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Teyana Taylor on Black Girl Magic, Injectables, and Defining Beauty

Women of colour are frequently told that they are fortunate because they don’t seem old. While there is absolutely nothing wrong with getting older, R&B singer and actor Teyana Taylor wants to shift the discourse around the myths and stigmas surrounding BIPOC who wish to acquire injectables.

Taylor tells me over Zoom that using injectables “is not going to send me back to [looking] 16, 17, or 18.” “It’s only going to smooth out my frown lines, and that’s all I use it for,” the user said. I’m quite pleased with my results, but I don’t feel any younger because I adore becoming older.
The singer of “Gonna Love Me” has joined forces with facial aesthetics injectable Xeomin to become the company’s newest brand partner as a result. With the “Beauty on Your Terms” campaign, Xeomin and Taylor seek to broaden the brand’s theme of defining beauty on your own terms. “Beauty is much more than simply physical appearance. It has to do with what’s inside,” she claims. “Grace, the effectiveness of prayer, a personal relationship with God, and meditation are all distinct things. I believe that what makes me gorgeous is my confidence.

FDA-approved injectable Xeomin, a botulinum toxin type A, temporarily reduces the appearance of moderate to severe wrinkles between the brows (aka glabellar lines). It produces smoother skin for a few months, similar to other recognised neurotoxins like Botox and Dysport. Taylor claims that although it may seem contradictory to be a lover of injectables and also profess to embrace ageing, the two concepts may coexist.

I remain a Black girl magician. Nothing was made or broken by [obtaining Xeomin]. Simply put, it made a change that I wanted to see, she says. “Every day when I wake up, two true, pure babies will compliment me on how beautiful I am, and that gives me the self-assurance. I travelled a great distance to get here. A Black queen, I am. I have magic. I’m a superhuman lady in general and a supermom. Superheroes are us. The things we can make are completely unique, she claims. So, to me, that is what beauty is.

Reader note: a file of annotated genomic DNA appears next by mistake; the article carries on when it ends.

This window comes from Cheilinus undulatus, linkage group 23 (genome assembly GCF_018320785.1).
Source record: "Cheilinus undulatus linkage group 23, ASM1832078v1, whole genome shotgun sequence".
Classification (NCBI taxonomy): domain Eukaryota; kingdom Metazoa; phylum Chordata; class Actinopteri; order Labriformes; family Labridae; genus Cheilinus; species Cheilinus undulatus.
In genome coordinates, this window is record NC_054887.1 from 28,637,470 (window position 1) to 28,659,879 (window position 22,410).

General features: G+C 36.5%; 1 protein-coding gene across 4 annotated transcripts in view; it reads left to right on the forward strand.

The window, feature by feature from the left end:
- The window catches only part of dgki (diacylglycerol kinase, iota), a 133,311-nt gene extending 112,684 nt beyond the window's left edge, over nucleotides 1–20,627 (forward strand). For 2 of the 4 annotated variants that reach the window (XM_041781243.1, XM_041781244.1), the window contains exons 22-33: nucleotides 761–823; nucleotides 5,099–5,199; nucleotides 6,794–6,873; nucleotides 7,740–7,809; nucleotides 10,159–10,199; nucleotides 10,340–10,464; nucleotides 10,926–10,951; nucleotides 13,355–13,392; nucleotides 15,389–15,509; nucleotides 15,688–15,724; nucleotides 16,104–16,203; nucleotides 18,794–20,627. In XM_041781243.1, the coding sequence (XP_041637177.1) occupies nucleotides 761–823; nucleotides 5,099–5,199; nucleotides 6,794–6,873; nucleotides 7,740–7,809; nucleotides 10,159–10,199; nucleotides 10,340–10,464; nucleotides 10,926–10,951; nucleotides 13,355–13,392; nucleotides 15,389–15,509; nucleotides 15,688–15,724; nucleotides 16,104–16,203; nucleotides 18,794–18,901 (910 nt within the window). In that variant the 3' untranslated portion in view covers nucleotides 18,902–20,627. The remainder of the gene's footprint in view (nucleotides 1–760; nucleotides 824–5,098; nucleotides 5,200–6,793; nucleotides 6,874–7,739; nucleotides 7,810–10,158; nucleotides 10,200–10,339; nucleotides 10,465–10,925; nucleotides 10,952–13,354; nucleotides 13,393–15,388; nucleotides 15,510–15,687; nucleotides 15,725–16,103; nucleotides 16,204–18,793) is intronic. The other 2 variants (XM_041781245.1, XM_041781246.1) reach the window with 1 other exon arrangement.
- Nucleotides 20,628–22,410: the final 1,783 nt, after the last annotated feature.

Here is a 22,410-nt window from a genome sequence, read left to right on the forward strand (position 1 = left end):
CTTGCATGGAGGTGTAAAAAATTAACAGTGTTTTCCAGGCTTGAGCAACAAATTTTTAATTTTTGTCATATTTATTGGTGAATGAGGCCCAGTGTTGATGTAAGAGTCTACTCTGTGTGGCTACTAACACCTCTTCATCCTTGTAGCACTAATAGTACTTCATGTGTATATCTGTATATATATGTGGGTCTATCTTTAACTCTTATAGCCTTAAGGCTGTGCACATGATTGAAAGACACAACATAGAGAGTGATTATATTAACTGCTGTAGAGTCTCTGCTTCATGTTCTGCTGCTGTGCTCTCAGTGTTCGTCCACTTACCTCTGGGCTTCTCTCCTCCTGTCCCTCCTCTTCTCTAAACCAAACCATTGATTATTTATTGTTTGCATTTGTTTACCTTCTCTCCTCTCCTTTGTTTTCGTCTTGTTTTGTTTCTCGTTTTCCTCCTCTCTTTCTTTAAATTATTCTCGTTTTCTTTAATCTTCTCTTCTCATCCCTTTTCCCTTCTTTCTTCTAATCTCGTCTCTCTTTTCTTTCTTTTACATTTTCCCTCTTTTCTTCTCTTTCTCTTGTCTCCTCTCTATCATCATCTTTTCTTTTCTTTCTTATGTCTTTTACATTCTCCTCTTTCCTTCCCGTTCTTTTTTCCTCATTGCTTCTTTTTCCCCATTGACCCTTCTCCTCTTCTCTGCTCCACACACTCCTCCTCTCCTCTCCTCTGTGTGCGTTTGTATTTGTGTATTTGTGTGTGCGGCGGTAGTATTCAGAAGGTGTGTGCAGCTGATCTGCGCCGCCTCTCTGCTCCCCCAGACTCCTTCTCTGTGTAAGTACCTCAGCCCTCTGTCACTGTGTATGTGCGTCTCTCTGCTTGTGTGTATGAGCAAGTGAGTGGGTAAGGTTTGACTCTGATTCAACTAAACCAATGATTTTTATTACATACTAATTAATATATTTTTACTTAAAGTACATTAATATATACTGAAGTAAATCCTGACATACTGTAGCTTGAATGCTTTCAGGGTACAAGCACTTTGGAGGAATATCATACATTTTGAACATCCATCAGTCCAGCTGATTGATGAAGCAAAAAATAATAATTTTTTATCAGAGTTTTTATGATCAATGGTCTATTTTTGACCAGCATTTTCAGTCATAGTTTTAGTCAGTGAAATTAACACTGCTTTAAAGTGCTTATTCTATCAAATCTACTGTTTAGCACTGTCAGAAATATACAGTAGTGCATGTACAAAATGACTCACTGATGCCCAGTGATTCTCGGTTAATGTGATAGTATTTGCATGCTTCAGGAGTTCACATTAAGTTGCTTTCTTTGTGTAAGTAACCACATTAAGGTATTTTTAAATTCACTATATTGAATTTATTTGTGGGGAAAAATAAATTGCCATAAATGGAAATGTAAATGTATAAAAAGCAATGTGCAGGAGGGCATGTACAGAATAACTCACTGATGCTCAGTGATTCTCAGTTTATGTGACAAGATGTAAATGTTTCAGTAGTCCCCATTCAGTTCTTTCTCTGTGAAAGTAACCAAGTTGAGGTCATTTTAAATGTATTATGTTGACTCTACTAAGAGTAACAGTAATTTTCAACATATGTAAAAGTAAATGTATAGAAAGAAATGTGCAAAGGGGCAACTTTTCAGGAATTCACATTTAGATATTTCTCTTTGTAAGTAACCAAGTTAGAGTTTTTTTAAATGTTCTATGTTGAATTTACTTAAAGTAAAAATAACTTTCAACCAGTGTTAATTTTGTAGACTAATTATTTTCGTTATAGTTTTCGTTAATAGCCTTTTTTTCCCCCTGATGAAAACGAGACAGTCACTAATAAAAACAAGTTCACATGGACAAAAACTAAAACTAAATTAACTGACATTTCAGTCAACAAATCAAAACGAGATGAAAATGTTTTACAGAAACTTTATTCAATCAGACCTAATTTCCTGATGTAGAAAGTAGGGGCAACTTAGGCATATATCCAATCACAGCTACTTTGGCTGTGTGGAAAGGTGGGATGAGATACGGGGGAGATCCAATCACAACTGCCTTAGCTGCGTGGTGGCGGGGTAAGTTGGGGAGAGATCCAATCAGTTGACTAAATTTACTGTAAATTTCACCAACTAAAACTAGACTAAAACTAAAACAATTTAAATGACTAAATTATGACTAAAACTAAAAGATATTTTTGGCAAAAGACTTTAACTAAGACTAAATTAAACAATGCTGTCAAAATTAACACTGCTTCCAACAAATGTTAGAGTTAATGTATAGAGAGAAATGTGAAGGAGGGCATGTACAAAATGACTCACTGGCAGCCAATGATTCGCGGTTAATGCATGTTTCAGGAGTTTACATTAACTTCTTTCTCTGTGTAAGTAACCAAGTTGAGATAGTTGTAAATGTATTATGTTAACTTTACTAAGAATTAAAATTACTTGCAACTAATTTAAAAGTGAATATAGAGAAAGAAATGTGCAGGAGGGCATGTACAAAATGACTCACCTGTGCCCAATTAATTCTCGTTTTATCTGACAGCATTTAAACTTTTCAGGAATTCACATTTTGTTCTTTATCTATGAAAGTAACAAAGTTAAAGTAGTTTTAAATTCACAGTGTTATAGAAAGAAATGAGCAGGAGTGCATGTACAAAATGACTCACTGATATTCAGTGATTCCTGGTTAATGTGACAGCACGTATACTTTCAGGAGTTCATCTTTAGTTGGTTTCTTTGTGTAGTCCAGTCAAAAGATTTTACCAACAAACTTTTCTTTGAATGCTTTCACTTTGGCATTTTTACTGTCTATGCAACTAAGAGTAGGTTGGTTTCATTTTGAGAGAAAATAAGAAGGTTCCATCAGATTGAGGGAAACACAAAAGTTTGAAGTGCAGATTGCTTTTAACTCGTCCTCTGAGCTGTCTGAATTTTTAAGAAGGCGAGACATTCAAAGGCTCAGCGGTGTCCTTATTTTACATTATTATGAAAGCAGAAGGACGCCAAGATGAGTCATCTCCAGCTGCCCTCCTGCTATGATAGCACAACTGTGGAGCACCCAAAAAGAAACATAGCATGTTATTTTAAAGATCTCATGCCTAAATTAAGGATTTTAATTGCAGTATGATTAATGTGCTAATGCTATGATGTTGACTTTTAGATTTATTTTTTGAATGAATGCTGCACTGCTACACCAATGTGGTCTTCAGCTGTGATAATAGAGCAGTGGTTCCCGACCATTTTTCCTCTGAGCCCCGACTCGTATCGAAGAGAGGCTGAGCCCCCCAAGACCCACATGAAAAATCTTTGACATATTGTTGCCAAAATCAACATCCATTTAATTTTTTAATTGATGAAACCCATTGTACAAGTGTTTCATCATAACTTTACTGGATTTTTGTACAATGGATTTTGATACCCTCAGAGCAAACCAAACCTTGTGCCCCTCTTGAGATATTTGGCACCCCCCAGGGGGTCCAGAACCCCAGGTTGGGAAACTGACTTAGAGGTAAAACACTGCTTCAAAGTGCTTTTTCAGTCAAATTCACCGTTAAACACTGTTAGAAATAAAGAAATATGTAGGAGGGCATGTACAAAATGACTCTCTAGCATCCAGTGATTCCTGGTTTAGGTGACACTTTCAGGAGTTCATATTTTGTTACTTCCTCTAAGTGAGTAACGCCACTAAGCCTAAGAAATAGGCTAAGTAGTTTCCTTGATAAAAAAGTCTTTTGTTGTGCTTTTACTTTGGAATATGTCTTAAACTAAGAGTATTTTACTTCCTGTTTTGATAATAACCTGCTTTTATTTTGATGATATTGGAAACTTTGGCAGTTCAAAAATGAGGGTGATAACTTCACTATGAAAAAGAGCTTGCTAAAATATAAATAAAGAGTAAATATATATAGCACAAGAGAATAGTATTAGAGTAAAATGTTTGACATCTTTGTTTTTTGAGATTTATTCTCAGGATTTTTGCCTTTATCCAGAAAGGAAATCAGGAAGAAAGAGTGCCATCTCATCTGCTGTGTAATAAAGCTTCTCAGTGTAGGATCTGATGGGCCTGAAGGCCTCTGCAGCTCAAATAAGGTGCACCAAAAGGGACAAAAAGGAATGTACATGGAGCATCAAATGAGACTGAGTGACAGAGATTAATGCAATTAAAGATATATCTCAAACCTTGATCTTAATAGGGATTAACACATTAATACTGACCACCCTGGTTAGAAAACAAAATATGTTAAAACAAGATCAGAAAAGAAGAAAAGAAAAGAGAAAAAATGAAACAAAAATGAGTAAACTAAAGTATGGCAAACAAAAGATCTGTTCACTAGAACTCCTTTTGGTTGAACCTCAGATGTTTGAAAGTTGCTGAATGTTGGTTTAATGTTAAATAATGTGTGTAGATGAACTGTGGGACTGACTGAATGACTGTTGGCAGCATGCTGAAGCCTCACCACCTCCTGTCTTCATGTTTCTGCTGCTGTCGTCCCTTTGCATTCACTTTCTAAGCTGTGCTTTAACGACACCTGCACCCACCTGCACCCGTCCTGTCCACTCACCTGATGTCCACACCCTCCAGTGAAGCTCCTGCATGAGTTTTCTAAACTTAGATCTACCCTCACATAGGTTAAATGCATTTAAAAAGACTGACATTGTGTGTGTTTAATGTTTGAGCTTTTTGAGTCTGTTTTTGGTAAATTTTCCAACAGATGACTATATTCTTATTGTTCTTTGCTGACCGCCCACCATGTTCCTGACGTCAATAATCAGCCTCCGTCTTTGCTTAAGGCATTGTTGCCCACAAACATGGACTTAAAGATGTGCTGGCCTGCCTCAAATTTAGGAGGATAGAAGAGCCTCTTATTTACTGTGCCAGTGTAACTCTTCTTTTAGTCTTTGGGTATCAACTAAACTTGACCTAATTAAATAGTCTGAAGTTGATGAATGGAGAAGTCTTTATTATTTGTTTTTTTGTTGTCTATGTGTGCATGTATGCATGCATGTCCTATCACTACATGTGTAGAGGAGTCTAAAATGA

She emphasises the significance of consulting a reputable physician who will lead you through the process and dispel any myths or misconceptions if you decide to explore the realm of injectables (since it’s all a matter of personal choice). When BIPOC are advised that injectables are unsafe for them or that obtaining injectables will make them look unnatural, many either feel ashamed for requesting therapy or are afraid to get it. Going to a professional who is also a person of colour can not only allay those fears, but it will also provide you with a place of safety.

Taylor is grateful to board-certified dermatologist Dr. DiAnne Davis for making her feel at ease while guiding her through the procedure of receiving injectables for the first time. Taylor claims that even though she usually does her research before taking any action, visiting a doctor of colour made all the difference in helping her realise that there is a way to use injectables without going overboard.

The overkill is what is “supported [by social media and conventional media],” the speaker claims. Because of how heavily it is advertised, “people are missing out on [the more beneficial end of] what Xeomin or injectables actually do.”

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